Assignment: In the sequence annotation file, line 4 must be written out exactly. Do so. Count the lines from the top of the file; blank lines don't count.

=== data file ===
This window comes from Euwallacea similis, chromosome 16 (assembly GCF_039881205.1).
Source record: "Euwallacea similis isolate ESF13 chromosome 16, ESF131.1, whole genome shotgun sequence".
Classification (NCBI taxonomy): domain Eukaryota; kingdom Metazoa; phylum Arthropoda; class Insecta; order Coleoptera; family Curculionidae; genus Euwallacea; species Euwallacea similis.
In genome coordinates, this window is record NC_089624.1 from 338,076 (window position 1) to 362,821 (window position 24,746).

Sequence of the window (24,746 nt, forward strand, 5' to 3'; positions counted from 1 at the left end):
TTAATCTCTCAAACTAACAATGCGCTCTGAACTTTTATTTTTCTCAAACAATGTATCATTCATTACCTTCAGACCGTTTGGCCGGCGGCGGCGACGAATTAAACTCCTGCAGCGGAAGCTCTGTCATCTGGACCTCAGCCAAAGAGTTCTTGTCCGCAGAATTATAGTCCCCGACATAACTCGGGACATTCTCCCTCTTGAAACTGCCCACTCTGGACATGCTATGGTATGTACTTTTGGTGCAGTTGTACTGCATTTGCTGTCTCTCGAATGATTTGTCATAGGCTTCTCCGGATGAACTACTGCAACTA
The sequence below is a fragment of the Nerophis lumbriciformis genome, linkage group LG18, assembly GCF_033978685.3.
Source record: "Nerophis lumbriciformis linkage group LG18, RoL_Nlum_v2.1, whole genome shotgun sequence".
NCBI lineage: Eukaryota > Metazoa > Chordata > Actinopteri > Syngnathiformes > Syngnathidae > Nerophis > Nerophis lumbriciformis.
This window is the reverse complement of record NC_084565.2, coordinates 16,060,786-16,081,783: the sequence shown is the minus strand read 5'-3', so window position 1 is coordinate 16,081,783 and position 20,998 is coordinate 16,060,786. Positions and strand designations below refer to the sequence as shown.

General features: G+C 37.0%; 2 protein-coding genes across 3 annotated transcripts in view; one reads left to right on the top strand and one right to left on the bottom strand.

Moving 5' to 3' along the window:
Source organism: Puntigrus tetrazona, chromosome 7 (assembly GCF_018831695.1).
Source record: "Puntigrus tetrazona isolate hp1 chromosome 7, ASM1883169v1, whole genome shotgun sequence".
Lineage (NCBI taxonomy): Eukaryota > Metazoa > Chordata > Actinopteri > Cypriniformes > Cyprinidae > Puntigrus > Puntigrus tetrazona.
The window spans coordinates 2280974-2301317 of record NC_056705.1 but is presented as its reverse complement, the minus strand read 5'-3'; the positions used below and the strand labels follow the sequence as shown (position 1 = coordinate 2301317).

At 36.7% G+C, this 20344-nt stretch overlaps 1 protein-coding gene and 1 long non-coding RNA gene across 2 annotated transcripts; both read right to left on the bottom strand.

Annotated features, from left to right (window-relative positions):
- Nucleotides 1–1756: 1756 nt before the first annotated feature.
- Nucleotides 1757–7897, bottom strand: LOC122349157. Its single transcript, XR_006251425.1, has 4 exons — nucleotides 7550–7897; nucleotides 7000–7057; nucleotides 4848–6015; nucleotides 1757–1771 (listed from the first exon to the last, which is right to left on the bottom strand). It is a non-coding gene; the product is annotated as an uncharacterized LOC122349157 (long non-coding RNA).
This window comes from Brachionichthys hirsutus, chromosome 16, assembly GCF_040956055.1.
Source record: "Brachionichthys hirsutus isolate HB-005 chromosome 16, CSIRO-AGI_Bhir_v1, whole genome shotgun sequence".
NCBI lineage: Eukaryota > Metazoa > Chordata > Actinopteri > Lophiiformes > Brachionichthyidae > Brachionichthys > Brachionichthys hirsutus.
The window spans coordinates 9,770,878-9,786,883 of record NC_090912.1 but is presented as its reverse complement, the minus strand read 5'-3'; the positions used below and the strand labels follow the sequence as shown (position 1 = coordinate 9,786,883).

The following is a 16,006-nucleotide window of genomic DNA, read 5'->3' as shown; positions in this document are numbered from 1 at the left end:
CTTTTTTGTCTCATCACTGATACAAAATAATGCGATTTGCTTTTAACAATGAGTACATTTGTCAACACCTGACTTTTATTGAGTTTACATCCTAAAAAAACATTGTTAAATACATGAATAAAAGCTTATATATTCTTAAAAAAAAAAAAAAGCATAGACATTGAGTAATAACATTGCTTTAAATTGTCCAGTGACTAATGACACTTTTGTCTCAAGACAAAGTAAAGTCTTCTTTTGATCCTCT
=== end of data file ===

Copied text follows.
In genome coordinates, this window is record NC_089624.1 from 338,076 (window position 1) to 362,821 (window position 24,746).